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Solving Office Conflicts

While hopefully office conflicts are not common, it is important to still keep them in mind in case they do arise. This article written by Claudia G. Pohl, President of the American Dental Assistant Association addresses some important ideas about office conflicts. Take a look at this article and keep it in the back of your mind as you enter the dental world. To read this and more articles on the ADAA website click the title of the article below.
Claudia G. Pohl, CDA, RDA, FADAA, BVed
President, American Dental Assistants Association
We all work in an office – some big and some small - and it is a fact of life that when people work together, there will be conflict. So whether it’s the dental office, the faculty office at a school or a sales office that we dental assistants call home away from home, we need to be prepared for periodic conflicts and how to handle them. As a business assistant, it may even be in your job description to resolve them.
In all cases of conflict . . . and there are too many to enumerate here . . . conflicting thoughts and assumptions are usually at the core of the conflict. These thoughts and assumptions often get in the way of positive action and cooperation. Clear-cut lines of communication often help to quash conflict before it starts.
These are some of the more typical areas of conflict, particularly in a dental office:
A) Misunderstanding: “I thought you MEANT . . .”
B) Lack of Communication: I thought you KNEW”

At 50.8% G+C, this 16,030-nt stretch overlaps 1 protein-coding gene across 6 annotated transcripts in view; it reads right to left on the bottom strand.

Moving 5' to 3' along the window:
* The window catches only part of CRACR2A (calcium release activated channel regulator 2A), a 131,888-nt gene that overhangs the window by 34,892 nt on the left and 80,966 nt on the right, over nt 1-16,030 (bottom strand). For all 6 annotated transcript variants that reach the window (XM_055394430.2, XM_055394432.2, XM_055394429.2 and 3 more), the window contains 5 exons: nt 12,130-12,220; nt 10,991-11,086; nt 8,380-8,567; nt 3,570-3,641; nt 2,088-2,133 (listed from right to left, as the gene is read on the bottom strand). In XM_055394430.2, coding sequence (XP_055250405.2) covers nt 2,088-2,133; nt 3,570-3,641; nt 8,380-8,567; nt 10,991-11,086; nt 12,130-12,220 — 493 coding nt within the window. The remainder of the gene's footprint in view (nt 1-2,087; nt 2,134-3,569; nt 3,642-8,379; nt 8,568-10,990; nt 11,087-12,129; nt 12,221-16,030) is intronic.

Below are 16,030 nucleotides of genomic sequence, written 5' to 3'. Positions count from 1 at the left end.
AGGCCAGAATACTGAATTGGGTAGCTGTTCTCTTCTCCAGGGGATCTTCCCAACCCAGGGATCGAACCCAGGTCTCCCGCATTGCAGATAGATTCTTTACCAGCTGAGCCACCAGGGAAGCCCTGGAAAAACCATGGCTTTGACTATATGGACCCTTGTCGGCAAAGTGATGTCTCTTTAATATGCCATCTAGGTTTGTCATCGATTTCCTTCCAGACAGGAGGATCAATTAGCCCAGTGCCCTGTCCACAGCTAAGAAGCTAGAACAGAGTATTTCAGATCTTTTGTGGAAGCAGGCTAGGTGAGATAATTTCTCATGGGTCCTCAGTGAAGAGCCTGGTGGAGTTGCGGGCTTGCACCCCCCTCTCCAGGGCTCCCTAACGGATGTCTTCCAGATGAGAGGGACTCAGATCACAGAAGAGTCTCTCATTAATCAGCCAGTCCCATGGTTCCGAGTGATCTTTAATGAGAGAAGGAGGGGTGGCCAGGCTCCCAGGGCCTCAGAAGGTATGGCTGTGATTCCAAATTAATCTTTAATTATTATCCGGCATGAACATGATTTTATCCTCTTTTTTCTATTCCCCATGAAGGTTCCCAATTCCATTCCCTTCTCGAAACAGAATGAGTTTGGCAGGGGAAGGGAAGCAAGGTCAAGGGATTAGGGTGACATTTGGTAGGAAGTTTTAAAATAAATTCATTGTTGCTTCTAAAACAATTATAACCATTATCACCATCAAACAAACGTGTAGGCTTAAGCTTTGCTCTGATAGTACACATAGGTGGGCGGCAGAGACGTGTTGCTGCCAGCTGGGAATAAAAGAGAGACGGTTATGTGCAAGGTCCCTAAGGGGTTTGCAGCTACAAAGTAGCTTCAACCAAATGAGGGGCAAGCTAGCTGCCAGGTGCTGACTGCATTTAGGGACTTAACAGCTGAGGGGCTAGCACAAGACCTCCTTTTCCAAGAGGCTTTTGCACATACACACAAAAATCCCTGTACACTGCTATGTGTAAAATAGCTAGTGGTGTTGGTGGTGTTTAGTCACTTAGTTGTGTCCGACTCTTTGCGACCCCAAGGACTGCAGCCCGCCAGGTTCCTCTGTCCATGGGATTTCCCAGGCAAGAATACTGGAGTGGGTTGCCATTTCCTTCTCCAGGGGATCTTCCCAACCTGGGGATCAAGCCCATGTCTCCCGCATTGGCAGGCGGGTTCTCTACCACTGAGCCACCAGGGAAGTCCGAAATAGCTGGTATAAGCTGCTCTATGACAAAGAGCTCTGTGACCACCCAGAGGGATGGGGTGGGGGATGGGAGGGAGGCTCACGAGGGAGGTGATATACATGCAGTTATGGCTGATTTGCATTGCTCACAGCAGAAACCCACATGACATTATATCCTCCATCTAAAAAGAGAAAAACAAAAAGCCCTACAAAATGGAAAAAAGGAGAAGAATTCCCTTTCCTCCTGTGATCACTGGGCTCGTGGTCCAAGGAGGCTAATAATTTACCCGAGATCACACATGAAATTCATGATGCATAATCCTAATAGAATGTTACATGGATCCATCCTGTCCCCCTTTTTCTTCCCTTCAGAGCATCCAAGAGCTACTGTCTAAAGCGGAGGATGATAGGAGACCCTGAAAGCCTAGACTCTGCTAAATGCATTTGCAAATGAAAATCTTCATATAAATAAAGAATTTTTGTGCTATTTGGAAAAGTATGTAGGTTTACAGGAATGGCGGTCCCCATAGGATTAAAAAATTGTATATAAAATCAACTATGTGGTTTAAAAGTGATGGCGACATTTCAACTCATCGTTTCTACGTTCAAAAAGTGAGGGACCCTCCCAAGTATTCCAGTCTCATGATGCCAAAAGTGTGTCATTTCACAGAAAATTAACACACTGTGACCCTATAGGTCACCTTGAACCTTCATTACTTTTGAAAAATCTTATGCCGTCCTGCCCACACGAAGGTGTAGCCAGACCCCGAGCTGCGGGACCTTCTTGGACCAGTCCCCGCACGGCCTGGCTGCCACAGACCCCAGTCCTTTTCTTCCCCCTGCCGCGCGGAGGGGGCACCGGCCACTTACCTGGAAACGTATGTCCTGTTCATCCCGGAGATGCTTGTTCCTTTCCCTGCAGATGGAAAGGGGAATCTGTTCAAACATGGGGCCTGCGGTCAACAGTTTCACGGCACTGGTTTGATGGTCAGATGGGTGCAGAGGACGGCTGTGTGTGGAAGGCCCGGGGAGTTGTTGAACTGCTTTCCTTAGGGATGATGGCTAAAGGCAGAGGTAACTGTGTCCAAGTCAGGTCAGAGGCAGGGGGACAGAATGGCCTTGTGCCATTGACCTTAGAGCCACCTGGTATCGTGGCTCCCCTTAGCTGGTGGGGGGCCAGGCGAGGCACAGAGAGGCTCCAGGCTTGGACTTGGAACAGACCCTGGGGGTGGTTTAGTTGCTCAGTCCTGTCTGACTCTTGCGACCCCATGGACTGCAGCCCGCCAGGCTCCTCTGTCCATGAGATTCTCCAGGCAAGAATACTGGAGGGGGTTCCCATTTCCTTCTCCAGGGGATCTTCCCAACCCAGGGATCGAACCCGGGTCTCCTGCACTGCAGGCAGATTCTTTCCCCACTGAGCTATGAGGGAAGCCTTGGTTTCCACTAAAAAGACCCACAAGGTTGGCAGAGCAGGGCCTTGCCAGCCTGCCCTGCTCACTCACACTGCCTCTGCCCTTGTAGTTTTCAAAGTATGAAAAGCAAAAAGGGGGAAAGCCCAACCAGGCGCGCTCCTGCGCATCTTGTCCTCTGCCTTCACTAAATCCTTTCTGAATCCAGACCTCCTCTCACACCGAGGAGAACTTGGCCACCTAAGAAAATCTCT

C) Controversy: “I thought that was MY JOB / YOUR JOB.”
A) Misunderstanding If you’re the one in charge and you give a direction, particularly in a new situation or to a new employee, you might want to conclude by saying something like “Okay, just to be sure I’ve been clear, tell me what you’re going to do.” If the other person doesn’t give you what you want, instead of repeating what you’ve just said, perhaps say something like “Sorry, I guess I didn’t say it clearly, let me try again.” I’m not trying to put words in your mouth, just trying to give you the idea that if you think about it there are positive, thoughtful ways to find out what others are thinking and ways to communicate with them to avoid conflict or hurt feelings. Sometimes we think we’re communicating clearly – and we’re not.
Another way that’s effective is to restate what you think the other person is saying, like “what I’m hearing you say is . . .” Then they can correct what’s inaccurate and you can all be on the same page again.
B) Lack of Communication. The absence of clear expectations and job descriptions (which is pretty common in dentistry) can lead to a situation where “Everybody Knows” how to do it step-by-step except that certain someone who hasn’t done it your way and perhaps doesn’t know about a certain step that you think is important. Communicate task procedures in writing in advance and it’s one less thing to have conflict about. Let everyone see them. Put them in a book in a place where they can be reviewed. Write job descriptions and don’t leave anyone out. If there are 3 or 4 assistants in the practice, perhaps each one has slightly different duties. Make sure that each one is described adequately.